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Utilityman Mike McCoy baffles Red Sox in relief appearance

It's the year of the utility relief pitcher.

We've already seen Philadelphia Phillies part-timer Wilson Valdez(notes) notch a surprisingly impressive win in relief in a 19-inning marathon victory over the Cincinnati Reds on May 25. And on Saturday afternoon, it was Toronto Blue Jays utilityman Mike McCoy(notes) — who actually started at second base for an injured Aaron Hill(notes)  — taking the mound against the Boston Red Sox in an effort to help manager John Farrell conserve his bullpen in a game they lost 16-4.

The result for McCoy? A 12-pitch inning in which he set down Carl Crawford(notes), Marco Scutaro(notes) and J.D. Drew(notes) in order. It was only the second 1-2-3 inning for Toronto pitching all day, but it wasn't just that McCoy pitched a perfectly clean frame, it was the dominating manner in which he accomplished it. He actually had major league hitters looking completely lost at the plate.

Check out these Fangraphs GIFs of McCoy getting a swing-and-miss on 25 percent of his pitches, which is three times more often than your average pitcher. All right, so it's a small sample size, but the third whiff was so filthy it almost put J.D. Drew back on the disabled list.

So what was McCoy's secret to success in his big league pitching debut?

From MLB.com:

"Throwing softer is usually more effective," said McCoy, who added he once threw 3 2/3 innings in a Minor League game in 2009 after his team ran out of pitchers. "Big league hitters are used to seeing 90 mph and I'm throwing 72-73; they usually get themselves out on that."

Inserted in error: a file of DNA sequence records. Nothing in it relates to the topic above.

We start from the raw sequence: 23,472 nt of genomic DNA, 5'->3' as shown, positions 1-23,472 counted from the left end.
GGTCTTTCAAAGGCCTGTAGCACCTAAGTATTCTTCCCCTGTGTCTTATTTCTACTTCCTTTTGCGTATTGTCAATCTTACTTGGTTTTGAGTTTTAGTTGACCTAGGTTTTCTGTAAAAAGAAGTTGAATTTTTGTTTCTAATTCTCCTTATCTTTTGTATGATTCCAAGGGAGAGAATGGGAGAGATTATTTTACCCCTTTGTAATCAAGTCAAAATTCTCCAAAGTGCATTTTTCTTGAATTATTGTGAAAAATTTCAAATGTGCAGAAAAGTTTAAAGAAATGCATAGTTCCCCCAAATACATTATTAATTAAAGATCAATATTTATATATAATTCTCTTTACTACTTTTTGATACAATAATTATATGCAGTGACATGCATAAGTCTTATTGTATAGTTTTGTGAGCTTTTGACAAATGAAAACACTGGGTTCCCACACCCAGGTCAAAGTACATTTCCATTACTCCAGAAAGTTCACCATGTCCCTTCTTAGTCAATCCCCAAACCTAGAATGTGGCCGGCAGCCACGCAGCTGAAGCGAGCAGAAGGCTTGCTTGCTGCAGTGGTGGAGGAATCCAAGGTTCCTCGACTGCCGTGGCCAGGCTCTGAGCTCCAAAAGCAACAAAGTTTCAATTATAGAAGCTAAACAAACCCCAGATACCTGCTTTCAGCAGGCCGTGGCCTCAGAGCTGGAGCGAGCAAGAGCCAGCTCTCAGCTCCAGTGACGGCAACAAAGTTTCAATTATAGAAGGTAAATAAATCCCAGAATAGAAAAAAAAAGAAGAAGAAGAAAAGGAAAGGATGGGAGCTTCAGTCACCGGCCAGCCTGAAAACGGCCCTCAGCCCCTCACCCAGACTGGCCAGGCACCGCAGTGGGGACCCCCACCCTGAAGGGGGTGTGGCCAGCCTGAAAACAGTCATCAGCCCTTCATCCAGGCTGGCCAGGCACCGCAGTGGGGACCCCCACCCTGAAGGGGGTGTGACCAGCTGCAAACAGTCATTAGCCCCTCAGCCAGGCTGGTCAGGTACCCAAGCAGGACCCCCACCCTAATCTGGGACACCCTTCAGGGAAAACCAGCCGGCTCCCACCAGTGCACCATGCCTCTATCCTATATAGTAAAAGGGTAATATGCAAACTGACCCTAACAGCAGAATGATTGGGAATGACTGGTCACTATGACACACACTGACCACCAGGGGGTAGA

As the Fangraphs piece mentioned, McCoy's offerings weren't just fooling professional baseball hitters, they were fooling modern technology.

Nine of McCoy's pitches were classified as knuckleballs — not actually because they were knuckleballs, but because, as Dan Brooks tells us, they were thrown so slowly that Pitch F/x — like most parents — just didn't understand.

With the information we're gathering here, millions of men who gave up pitching baseballs in their teens are ready to make a comeback. Matter of fact, I think I'm heading down to the park for a little bit of long toss later this afternoon.

McCoy's fine work also earned him a standing ovation when he was announced as the pitcher and hit for himself in the bottom of the ninth. A fun moment and a nice way to end a rough afternoon for the home team.

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